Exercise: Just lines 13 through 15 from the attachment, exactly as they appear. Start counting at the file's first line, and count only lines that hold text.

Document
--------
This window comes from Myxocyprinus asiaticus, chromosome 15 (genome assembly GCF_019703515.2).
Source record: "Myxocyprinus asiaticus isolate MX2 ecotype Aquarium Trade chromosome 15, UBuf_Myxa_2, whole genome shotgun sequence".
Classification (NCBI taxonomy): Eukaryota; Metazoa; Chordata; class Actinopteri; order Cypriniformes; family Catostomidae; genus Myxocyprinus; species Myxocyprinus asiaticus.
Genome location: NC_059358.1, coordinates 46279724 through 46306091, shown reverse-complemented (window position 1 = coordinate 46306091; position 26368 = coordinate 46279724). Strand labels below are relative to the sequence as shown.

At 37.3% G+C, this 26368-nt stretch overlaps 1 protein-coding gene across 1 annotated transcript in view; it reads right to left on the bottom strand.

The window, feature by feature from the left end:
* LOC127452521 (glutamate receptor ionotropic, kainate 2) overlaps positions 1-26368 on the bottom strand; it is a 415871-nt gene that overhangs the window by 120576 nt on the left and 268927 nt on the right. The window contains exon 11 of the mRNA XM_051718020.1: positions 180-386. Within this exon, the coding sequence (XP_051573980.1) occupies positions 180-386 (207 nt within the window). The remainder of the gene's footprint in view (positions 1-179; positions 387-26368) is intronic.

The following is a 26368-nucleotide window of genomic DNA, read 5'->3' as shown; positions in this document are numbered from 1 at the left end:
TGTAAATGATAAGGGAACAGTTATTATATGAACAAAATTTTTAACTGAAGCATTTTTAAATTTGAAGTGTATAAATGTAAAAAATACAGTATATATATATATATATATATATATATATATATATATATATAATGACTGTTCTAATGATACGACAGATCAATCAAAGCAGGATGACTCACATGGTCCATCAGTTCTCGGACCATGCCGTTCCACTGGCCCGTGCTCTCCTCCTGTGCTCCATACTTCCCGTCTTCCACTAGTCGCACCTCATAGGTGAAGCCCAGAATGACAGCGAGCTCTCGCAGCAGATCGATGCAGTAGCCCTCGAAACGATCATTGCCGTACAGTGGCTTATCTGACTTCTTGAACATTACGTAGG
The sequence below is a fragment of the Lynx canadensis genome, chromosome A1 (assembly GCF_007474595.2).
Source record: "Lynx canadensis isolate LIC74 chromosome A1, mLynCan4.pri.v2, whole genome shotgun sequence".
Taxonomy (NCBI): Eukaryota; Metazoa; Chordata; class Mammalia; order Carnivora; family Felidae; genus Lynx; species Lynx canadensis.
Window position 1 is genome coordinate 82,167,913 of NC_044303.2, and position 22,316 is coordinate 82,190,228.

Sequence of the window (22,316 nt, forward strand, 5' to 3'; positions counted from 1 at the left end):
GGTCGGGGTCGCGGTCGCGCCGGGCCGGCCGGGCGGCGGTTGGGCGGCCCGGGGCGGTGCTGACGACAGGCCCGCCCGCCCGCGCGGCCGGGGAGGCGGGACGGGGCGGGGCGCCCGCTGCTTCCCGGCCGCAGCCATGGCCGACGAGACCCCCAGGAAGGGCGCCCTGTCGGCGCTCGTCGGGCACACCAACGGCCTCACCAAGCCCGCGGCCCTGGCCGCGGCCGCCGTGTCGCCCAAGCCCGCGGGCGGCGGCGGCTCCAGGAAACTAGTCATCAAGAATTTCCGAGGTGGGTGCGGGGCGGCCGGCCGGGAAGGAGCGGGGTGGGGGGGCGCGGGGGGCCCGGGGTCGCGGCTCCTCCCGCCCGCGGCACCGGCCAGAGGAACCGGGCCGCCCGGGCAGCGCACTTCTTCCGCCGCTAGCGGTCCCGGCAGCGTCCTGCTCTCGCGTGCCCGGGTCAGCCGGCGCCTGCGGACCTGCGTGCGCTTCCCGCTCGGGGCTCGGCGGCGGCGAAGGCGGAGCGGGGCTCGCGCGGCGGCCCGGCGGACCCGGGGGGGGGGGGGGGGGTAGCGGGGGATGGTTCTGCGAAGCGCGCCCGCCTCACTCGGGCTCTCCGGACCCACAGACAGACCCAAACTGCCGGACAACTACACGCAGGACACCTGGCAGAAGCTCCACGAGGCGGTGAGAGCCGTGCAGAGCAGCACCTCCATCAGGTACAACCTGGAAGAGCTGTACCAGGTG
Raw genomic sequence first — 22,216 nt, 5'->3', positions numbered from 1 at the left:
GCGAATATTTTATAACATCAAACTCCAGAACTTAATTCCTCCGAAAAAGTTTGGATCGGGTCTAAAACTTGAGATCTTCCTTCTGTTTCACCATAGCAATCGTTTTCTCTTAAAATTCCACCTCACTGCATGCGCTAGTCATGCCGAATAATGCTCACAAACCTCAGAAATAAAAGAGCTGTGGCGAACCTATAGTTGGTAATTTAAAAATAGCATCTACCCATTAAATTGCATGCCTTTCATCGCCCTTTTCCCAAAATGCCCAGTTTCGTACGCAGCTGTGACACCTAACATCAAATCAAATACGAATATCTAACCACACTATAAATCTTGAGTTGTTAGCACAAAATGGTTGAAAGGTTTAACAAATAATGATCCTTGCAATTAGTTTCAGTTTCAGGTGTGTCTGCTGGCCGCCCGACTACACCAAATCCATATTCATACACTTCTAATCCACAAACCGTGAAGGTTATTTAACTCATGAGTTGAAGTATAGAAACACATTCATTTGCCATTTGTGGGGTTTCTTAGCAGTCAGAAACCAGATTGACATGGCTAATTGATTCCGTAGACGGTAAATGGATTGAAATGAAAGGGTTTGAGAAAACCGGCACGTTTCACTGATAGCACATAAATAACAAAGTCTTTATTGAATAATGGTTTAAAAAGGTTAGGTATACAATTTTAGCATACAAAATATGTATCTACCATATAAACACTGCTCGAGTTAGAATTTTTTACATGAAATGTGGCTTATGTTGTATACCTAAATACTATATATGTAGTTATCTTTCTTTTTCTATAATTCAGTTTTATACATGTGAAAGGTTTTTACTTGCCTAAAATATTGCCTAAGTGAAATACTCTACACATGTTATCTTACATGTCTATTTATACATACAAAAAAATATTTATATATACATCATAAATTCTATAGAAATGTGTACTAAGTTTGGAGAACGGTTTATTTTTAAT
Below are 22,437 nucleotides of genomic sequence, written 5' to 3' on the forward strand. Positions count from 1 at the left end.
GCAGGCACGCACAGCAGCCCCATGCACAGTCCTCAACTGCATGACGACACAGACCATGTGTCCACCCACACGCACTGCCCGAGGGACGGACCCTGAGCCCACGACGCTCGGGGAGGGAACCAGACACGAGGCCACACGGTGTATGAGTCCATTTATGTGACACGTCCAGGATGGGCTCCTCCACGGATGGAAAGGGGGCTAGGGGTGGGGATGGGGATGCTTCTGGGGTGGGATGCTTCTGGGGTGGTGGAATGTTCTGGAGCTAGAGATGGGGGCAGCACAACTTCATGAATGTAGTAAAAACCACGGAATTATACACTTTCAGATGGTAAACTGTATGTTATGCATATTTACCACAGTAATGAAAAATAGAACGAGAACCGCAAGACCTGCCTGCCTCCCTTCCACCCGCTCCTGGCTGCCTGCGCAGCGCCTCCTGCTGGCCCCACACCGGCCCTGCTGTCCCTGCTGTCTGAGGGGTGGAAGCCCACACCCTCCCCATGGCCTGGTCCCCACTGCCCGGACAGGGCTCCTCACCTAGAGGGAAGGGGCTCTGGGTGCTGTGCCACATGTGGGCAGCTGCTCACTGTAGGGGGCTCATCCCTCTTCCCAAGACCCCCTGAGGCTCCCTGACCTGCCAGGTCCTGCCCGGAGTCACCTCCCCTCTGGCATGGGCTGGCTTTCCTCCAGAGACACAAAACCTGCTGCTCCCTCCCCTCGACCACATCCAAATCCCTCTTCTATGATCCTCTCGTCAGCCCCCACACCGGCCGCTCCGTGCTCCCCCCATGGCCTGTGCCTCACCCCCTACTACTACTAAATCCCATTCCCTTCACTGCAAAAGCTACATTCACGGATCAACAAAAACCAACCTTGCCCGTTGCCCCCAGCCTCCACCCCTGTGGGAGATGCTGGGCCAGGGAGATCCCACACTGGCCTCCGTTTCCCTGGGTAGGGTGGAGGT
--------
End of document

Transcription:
Window position 1 is genome coordinate 82,167,913 of NC_044303.2, and position 22,316 is coordinate 82,190,228.

Sequence of the window (22,316 nt, forward strand, 5' to 3'; positions counted from 1 at the left end):
GGTCGGGGTCGCGGTCGCGCCGGGCCGGCCGGGCGGCGGTTGGGCGGCCCGGGGCGGTGCTGACGACAGGCCCGCCCGCCCGCGCGGCCGGGGAGGCGGGACGGGGCGGGGCGCCCGCTGCTTCCCGGCCGCAGCCATGGCCGACGAGACCCCCAGGAAGGGCGCCCTGTCGGCGCTCGTCGGGCACACCAACGGCCTCACCAAGCCCGCGGCCCTGGCCGCGGCCGCCGTGTCGCCCAAGCCCGCGGGCGGCGGCGGCTCCAGGAAACTAGTCATCAAGAATTTCCGAGGTGGGTGCGGGGCGGCCGGCCGGGAAGGAGCGGGGTGGGGGGGCGCGGGGGGCCCGGGGTCGCGGCTCCTCCCGCCCGCGGCACCGGCCAGAGGAACCGGGCCGCCCGGGCAGCGCACTTCTTCCGCCGCTAGCGGTCCCGGCAGCGTCCTGCTCTCGCGTGCCCGGGTCAGCCGGCGCCTGCGGACCTGCGTGCGCTTCCCGCTCGGGGCTCGGCGGCGGCGAAGGCGGAGCGGGGCTCGCGCGGCGGCCCGGCGGACCCGGGGGGGGGGGGGGGGGTAGCGGGGGATGGTTCTGCGAAGCGCGCCCGCCTCACTCGGGCTCTCCGGACCCACAGACAGACCCAAACTGCCGGACAACTACACGCAGGACACCTGGCAGAAGCTCCACGAGGCGGTGAGAGCCGTGCAGAGCAGCACCTCCATCAGGTACAACCTGGAAGAGCTGTACCAGGTG